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Explaining Consciousness: The Hard Problem Paperback – January 30, 1999


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Explaining Consciousness: The Hard Problem + The Conscious Mind: In Search of a Fundamental Theory (Philosophy of Mind Series) + The Character of Consciousness (Philosophy of Mind Series)
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Product Details

  • Series: Bradford Books
  • Paperback: 430 pages
  • Publisher: A Bradford Book; Reprint edition (January 30, 1999)
  • Language: English
  • ISBN-10: 026269221X
  • ISBN-13: 978-0262692212
  • Product Dimensions: 7 x 1 x 10 inches
  • Shipping Weight: 2 pounds (View shipping rates and policies)
  • Average Customer Review: 4.8 out of 5 stars  See all reviews (5 customer reviews)
  • Amazon Best Sellers Rank: #865,557 in Books (See Top 100 in Books)

Editorial Reviews

Review

"The volume is determinedly interdisciplinary, with a fair sprinkling of physicists and physiologists, alongside philosophers and psychologists of all denominations... this is a useful survey of the kind of work that has been spawned by the boom in consciousness studies." -- David Papineau, The Times Higher Education Supplement, October 23, 1998

About the Author

Robert S. Chirinko is Professor of Finance at the University of Illinois at Chicago.

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13 of 13 people found the following review helpful By Ambulocetus on April 20, 2007
Format: Paperback
This collection begins with an essay by David Chalmers defending the view that no reductive, materialistic account of consciousness can ever be successful.

The rest of the book is made up of over two dozen responses to Chalmers's essay--some supportive, some critical, and some derisive. These responses are written by some of the biggest names in the field, and are followed by a concluding essay, again by Chalmers, in which he tries to defend his own views against what has gone before.

Because of the variety of viewpoints (materialism, dualism, mysterianism) and approaches (neurophysiology, analytical philosophy, quantum mechanics), this collection provides a wonderful introduction to some of the most important aspects of recent work in consciounsess studies. Just check out the table of contents.

As a reductionist myself, I found Patricia Churchland's argument particularly hard to counter, and I think that anyone, regardless of their perspective, will find food for thought in Mark C. Price's wonderful piece.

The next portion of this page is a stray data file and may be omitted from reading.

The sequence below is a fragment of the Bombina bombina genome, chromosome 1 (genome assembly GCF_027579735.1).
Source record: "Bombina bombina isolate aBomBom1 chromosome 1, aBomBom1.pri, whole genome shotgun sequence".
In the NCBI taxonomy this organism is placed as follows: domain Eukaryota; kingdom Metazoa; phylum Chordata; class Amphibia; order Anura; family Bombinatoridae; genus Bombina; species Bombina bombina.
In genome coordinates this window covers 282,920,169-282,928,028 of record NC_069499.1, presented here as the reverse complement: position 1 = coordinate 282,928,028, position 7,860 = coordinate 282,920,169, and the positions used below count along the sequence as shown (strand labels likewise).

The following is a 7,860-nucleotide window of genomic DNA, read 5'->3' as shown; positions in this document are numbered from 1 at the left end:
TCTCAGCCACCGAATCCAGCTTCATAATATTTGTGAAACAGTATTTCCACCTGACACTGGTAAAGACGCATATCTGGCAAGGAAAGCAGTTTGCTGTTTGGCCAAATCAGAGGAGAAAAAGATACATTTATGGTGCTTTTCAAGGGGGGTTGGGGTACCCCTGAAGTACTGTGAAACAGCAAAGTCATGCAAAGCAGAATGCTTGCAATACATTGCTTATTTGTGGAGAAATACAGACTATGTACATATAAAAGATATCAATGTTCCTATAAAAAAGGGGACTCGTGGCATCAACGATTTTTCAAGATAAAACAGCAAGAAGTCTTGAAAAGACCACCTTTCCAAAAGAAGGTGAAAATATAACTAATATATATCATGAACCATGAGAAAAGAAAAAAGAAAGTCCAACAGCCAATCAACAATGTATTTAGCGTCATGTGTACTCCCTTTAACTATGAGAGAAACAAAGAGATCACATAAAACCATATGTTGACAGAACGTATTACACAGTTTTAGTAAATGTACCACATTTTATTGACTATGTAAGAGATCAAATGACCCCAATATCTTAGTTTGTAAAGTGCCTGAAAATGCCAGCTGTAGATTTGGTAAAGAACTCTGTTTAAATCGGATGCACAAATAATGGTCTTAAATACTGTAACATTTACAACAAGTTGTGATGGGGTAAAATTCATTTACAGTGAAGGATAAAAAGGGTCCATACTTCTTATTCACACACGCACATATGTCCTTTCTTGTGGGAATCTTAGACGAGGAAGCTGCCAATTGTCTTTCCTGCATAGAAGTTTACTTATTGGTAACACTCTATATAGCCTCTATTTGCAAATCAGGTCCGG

All in all, the best introduction I have ever encountered to the philosophical study of consciousness.
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6 of 7 people found the following review helpful By J.B. on September 7, 2005
Format: Paperback Verified Purchase
Daniel Dennett's physicalist model of the mind (having its basis in Artificial Intelligence, Robotics and Neural Networks) claims to explain everything about the working of the mind. Can everything mental be explained by this model? i.e, can all mental properties be reduced to the four entities that constitute the physical: (1) Mass (2) Space (3) Time (4) Electric Charge ?

Not everything has been explained by this model, sayeth David Chalmers. In a famous paper published in the Journal of Consciousness Studies in 1995, Chalmers argued that the "Hard" problem of consciousness remains untouched by physicalist models of the mind --

"Why does the performance of [brain] functions result in experience?"

In other words, why do experiences such as the "sweetness of sugar", or "smell of mothballs", or "blueness of the sky" arise out of the firing of neurons? Why should "experience" arise out of a physical system at all?

Chalmers got 26 responses for his paper, and he even responded to all the responses in a subsequent paper. This book contains all these papers on the subject.

The "Hard" problem of consciousness has been around for a long time. Frank Jackson, Sydney Shoemaker, Joseph Levine have all pointed this out before, and Chalmers has merely highlighted the problem. But he has done a pretty good job of it, for even Daniel Dennett is having a "hard" problem being able to sleep nowadays!

I dropped a star because Chalmers' idea of including "experience" as a fundamental entity is not covered well or convincingly.